South Carolina: Sumter County

Sumter County (pop. 107,456) is one of four Sumter counties in the U.S. – all in the Southeast and all named for Thomas Sumter (1734-1832), general in the South Carolina militia in the Revolutionary War.

His statue in front of the Courthouse

Much of the western part of the county is in the High Hills of Santee, a rural area where wealthy planters from the Low Country once built summer homes.

The two-story, Greek Revival mansion at Millford Plantation, near Pinewood (pop. 538), was built for John L. Manning (later South Carolina governor) in 1839-1841.

Some tours are given

Poinsett State Park is near the town of Wedgefield (pop. 1,615).

Rustic cabins are also available.

The county seat of Sumter County is the city of Sumter (pop. 40.254), in the geographic center of the state. It’s known as “The Gamecock City” – because Thomas Sumter’s nickname was “Gamecock.”

Sumter County Courthouse (1907)

Sumter’s Town Hall and Opera House, with its 100-foot tower, was built in 1895. It was a movie theater from 1936 to 1982; today, it serves as City Hall and as a performing arts center.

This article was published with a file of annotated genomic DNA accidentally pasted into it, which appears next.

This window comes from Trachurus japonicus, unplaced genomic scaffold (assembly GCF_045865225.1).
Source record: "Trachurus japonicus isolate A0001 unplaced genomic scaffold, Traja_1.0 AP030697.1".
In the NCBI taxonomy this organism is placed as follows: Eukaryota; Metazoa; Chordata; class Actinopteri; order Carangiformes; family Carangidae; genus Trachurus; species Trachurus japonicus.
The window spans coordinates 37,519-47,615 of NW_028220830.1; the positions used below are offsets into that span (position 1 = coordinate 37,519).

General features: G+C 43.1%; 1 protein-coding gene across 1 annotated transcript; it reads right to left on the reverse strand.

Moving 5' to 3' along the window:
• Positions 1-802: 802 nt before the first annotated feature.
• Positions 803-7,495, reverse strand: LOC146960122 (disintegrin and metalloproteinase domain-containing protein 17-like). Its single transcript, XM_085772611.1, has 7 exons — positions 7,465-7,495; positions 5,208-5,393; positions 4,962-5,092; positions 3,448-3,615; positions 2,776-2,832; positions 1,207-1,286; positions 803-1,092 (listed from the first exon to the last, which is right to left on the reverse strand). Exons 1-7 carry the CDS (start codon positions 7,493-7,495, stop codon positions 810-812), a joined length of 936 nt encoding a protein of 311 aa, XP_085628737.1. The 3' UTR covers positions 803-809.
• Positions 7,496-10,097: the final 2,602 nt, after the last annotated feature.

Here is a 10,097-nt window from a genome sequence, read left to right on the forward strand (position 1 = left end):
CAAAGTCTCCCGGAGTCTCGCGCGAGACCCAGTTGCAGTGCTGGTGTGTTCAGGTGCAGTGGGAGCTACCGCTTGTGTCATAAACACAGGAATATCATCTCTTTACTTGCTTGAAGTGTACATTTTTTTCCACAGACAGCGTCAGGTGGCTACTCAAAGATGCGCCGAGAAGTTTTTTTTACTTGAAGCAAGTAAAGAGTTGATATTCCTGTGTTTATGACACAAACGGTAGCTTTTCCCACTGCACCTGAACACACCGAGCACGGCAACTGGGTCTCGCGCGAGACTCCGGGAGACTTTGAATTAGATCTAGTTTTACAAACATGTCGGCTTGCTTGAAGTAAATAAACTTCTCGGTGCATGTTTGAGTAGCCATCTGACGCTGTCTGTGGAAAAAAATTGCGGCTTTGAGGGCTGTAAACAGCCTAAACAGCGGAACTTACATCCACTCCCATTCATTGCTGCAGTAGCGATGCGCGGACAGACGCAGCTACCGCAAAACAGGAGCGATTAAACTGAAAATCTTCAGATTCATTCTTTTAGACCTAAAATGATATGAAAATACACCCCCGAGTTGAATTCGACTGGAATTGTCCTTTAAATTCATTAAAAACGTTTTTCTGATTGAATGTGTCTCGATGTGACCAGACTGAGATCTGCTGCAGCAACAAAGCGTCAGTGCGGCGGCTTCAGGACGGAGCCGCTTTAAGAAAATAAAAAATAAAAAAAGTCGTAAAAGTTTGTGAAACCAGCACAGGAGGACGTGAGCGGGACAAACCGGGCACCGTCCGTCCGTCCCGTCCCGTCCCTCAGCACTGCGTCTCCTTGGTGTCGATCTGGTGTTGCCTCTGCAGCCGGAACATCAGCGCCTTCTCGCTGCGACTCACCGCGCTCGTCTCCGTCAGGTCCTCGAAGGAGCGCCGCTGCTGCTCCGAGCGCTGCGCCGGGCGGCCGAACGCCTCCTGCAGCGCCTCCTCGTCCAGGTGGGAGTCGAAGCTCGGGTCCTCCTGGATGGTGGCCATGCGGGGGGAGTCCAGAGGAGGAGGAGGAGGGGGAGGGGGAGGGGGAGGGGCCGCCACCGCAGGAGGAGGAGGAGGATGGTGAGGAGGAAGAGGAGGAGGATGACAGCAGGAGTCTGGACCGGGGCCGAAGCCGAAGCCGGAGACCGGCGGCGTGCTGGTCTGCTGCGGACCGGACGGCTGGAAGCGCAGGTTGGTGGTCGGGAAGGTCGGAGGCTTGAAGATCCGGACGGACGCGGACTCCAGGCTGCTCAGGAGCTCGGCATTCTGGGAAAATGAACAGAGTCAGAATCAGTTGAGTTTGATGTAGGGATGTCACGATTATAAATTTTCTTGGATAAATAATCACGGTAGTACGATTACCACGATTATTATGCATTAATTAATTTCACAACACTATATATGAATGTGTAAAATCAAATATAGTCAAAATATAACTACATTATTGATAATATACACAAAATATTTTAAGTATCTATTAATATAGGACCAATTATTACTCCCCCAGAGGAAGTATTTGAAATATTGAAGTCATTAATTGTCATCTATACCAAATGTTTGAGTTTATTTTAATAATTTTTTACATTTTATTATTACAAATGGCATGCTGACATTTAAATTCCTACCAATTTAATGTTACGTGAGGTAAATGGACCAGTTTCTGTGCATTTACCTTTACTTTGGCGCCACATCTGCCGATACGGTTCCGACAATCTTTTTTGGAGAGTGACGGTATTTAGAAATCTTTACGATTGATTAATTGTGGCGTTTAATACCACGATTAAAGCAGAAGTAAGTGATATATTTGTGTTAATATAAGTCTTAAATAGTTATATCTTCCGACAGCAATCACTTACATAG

In the Richardsonian Romanesque style

Sumter is the birthplace (and still the home) of New York Yankees great Bobby Richardson.

He won five Gold Gloves, 1961-65.

Swan Lake-Iris Gardens in Sumter is reputed to be the only public park in the U.S. with eight species of swans.

It began in 1927.

Sumter is the home of the two-year University of South Carolina Sumter (1973) and the four-year Morris College (1908), a historically black college.

The town of Mayesville (pop. 731) was the birthplace of Mary McLeod Bethune (1875-1955) – educator, civil rights leader, and advisor to President Franklin D. Roosevelt.

A founder of Bethune-Cookman University in Florida


sc counties working

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